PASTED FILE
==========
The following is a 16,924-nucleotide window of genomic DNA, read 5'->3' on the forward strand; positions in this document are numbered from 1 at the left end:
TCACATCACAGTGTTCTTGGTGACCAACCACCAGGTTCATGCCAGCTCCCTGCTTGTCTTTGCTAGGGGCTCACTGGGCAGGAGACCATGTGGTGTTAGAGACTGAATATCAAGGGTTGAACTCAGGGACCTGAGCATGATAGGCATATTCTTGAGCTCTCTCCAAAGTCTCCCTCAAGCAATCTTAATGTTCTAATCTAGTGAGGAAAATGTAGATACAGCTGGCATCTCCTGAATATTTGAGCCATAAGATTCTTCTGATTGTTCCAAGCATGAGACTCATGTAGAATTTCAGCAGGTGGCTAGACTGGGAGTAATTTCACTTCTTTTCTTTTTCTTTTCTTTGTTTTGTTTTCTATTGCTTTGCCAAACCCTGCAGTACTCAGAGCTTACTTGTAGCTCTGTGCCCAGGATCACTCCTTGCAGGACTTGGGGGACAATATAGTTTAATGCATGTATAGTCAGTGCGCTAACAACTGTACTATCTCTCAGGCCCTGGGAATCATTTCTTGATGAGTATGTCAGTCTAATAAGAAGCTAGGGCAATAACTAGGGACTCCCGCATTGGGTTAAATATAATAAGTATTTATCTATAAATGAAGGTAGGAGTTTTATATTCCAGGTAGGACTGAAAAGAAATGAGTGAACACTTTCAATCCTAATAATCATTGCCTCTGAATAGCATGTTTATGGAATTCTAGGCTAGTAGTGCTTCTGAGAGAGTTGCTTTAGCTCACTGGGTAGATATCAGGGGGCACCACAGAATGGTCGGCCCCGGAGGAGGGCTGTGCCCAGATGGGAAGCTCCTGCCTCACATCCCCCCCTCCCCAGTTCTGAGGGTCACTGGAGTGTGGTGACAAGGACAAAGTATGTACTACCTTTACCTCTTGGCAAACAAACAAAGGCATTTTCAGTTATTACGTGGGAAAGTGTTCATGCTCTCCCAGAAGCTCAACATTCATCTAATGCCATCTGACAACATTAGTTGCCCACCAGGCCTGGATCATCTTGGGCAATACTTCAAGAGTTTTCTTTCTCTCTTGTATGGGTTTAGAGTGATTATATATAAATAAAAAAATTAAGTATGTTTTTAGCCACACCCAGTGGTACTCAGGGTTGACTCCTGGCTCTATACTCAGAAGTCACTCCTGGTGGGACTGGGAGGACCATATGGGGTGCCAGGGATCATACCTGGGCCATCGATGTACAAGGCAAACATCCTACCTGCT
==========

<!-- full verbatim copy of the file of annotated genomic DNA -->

The following is a 16,924-nucleotide window of genomic DNA, read 5'->3' on the forward strand; positions in this document are numbered from 1 at the left end:
TCACATCACAGTGTTCTTGGTGACCAACCACCAGGTTCATGCCAGCTCCCTGCTTGTCTTTGCTAGGGGCTCACTGGGCAGGAGACCATGTGGTGTTAGAGACTGAATATCAAGGGTTGAACTCAGGGACCTGAGCATGATAGGCATATTCTTGAGCTCTCTCCAAAGTCTCCCTCAAGCAATCTTAATGTTCTAATCTAGTGAGGAAAATGTAGATACAGCTGGCATCTCCTGAATATTTGAGCCATAAGATTCTTCTGATTGTTCCAAGCATGAGACTCATGTAGAATTTCAGCAGGTGGCTAGACTGGGAGTAATTTCACTTCTTTTCTTTTTCTTTTCTTTGTTTTGTTTTCTATTGCTTTGCCAAACCCTGCAGTACTCAGAGCTTACTTGTAGCTCTGTGCCCAGGATCACTCCTTGCAGGACTTGGGGGACAATATAGTTTAATGCATGTATAGTCAGTGCGCTAACAACTGTACTATCTCTCAGGCCCTGGGAATCATTTCTTGATGAGTATGTCAGTCTAATAAGAAGCTAGGGCAATAACTAGGGACTCCCGCATTGGGTTAAATATAATAAGTATTTATCTATAAATGAAGGTAGGAGTTTTATATTCCAGGTAGGACTGAAAAGAAATGAGTGAACACTTTCAATCCTAATAATCATTGCCTCTGAATAGCATGTTTATGGAATTCTAGGCTAGTAGTGCTTCTGAGAGAGTTGCTTTAGCTCACTGGGTAGATATCAGGGGGCACCACAGAATGGTCGGCCCCGGAGGAGGGCTGTGCCCAGATGGGAAGCTCCTGCCTCACATCCCCCCCTCCCCAGTTCTGAGGGTCACTGGAGTGTGGTGACAAGGACAAAGTATGTACTACCTTTACCTCTTGGCAAACAAACAAAGGCATTTTCAGTTATTACGTGGGAAAGTGTTCATGCTCTCCCAGAAGCTCAACATTCATCTAATGCCATCTGACAACATTAGTTGCCCACCAGGCCTGGATCATCTTGGGCAATACTTCAAGAGTTTTCTTTCTCTCTTGTATGGGTTTAGAGTGATTATATATAAATAAAAAAATTAAGTATGTTTTTAGCCACACCCAGTGGTACTCAGGGTTGACTCCTGGCTCTATACTCAGAAGTCACTCCTGGTGGGACTGGGAGGACCATATGGGGTGCCAGGGATCATACCTGGGCCATCGATGTACAAGGCAAACATCCTACCTGCT